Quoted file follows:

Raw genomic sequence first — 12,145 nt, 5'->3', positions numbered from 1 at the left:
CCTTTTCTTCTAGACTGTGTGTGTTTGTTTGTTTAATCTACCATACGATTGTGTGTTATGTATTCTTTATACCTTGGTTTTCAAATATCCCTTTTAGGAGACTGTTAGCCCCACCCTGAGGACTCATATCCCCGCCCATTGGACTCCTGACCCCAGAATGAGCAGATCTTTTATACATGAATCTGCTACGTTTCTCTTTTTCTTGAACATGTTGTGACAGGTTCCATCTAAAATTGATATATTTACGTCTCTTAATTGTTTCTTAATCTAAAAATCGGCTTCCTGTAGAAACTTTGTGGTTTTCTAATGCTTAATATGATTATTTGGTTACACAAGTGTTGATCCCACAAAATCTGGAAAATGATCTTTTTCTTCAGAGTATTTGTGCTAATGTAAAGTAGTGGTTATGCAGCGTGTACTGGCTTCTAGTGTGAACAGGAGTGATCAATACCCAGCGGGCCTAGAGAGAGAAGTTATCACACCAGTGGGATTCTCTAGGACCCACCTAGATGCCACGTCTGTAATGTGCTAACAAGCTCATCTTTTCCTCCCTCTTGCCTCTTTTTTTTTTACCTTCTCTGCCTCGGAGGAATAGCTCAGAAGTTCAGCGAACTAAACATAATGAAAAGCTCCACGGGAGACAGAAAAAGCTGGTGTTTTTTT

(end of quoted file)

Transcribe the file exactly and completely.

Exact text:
Raw genomic sequence first — 12,145 nt, 5'->3', positions numbered from 1 at the left:
CCTTTTCTTCTAGACTGTGTGTGTTTGTTTGTTTAATCTACCATACGATTGTGTGTTATGTATTCTTTATACCTTGGTTTTCAAATATCCCTTTTAGGAGACTGTTAGCCCCACCCTGAGGACTCATATCCCCGCCCATTGGACTCCTGACCCCAGAATGAGCAGATCTTTTATACATGAATCTGCTACGTTTCTCTTTTTCTTGAACATGTTGTGACAGGTTCCATCTAAAATTGATATATTTACGTCTCTTAATTGTTTCTTAATCTAAAAATCGGCTTCCTGTAGAAACTTTGTGGTTTTCTAATGCTTAATATGATTATTTGGTTACACAAGTGTTGATCCCACAAAATCTGGAAAATGATCTTTTTCTTCAGAGTATTTGTGCTAATGTAAAGTAGTGGTTATGCAGCGTGTACTGGCTTCTAGTGTGAACAGGAGTGATCAATACCCAGCGGGCCTAGAGAGAGAAGTTATCACACCAGTGGGATTCTCTAGGACCCACCTAGATGCCACGTCTGTAATGTGCTAACAAGCTCATCTTTTCCTCCCTCTTGCCTCTTTTTTTTTTACCTTCTCTGCCTCGGAGGAATAGCTCAGAAGTTCAGCGAACTAAACATAATGAAAAGCTCCACGGGAGACAGAAAAAGCTGGTGTTTTTTT